First Grade at FRCS
A focus on literacy and math in an exciting, hands-on environment builds an excellent foundation for the growing elementary student.
First grade is centered on literacy. Even though most students’ language skills are just emerging, first grade has a rich literary environment. Students read fiction and non-fiction books that extend their reading in many ways. For example, after reading the book If Dogs Were Dinosaurs, students create their own “What if?” writing. In first grade, reading is taught through literacy centers and Guided Reading, allowing for consistent and daily differentiated instruction. This allows each student to be reached at his or her level.
A wonderful component to first grade is a phonics and reading program called F.A.S.T. This program appeals to many different learning styles and is an ideal fit for a first grade classroom, allowing students to be involved in the reading and phonics process through a board with magnets representing sounds. This program has several different components: reading, writing, board work, spelling, and instruction time. Through all of these different centers and small group work, students are able to gain ownership over the information they’re learning, allowing for incredible jumps in understanding of phonics and reading… as well as a great gain in reading confidence!
Writing also plays a key role in first grade work. When a student leaves first grade, the goal is that he or she loves to write. Writing is taught most commonly using picture books to introduce a topic. For instance, The Very Hungry Caterpillar is used to introduce sequencing in writing and Lilly’s Purple Plastic Purse is incorporated to introduce the importance of details. Writing begins with sentences and pictures, but by the end of first grade, students are creating their own picture books. Each major writing assignment concludes with “Author’s Chair,” where each student is given the opportunity to share his or her writing with the rest of the class. In first grade, every student is an author!
First grade science is an introduction to the amazing natural world. Students in first grade will never forget watching chicks hatch right in the classroom! Creating magnetic fields makes sure students will always remember the poles of a magnet. A visit to the Ann Arbor Hands-On Museum brings other science concepts to life with fun and engaging exhibits.
Science Lab with Ms. Paige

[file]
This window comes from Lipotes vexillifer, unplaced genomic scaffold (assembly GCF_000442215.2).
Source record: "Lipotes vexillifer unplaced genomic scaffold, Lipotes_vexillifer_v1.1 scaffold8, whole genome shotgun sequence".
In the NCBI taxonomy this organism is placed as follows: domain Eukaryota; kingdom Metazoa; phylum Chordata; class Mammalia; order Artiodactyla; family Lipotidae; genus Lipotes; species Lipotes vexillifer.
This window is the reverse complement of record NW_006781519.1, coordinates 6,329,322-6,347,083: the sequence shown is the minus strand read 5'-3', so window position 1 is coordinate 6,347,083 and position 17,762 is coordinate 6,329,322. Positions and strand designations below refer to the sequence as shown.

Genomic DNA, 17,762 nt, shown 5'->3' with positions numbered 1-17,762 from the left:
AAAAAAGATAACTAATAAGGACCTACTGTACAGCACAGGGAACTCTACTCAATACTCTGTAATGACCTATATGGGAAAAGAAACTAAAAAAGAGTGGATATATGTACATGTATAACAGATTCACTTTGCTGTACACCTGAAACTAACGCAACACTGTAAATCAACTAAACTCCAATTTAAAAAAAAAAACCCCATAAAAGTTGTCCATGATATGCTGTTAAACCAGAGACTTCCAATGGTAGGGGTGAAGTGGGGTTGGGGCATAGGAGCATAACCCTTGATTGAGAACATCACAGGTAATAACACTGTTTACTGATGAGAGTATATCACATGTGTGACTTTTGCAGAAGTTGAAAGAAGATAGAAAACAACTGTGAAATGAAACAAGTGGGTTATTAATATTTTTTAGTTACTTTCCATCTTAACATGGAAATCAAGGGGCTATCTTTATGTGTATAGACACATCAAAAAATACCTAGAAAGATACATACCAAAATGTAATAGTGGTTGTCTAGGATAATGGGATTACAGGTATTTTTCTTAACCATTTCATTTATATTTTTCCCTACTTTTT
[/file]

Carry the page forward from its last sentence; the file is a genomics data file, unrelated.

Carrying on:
First grade students enjoy hands-on science lab two times per week, and are working on developing critical thinking and lab writing skills. Students always begin class with a question and are engaging in the scientific method in order to complete their labs. Science topics in first grade include: weather and seasons, solar energy, properties of objects, and animal life.
Technology Lab with Dr. Haynes
First grade students enjoy working on technology projects and mastering their keyboarding skills. Students learn how to conduct early research, and how to use specific applications to create digital creative documents.
In the Progress in Mathematics curriculum, interactive teaching methods and materials help young students understand the concepts and see how math really works. It has consistent, cumulative review of the concepts taught and encourages memorization of math facts early in the students’ school career. Along with Progress in Mathematics, a Guided Math approach is taken, allowing students to learn in a multi-sensory manner. This more constructivist approach allows students to truly own their learning process, helping to make the important math concepts a permanent understanding.
Spiritual training is also an important facet of first grade learning. Studying Old Testament figures such as Adam, Eve, Noah, Jacob, Joseph and Moses creates a foundation of biblical knowledge. The use of other media sparks inquisitiveness and curiosity about biblical truths. Memorization of scripture is also a regular part of school.
Enrichment studies enhance the children’s growth and education through visual art, vocal music, physical education, Spanish language, library, and chapel, offered on a bi-weekly basis.
An integral part of first grade training is developing good learning habits and requires students to use developing skills to solve problems and answer questions. These habits help foster responsibility and confidence. Parents are encouraged to help students be responsible for their learning by teaching parents how to ask subject specific questions so that learning can extend beyond the classroom. For example, instead of asking, “What did you do today?” and receiving a typical response like “Nothing?” It is suggested that parents ask, “What are two things you learned about an addition number sentence?” Parents already know the answers to the question because they are madly reading the class newsletter, which is a sneak peek into the lesson plans for the week.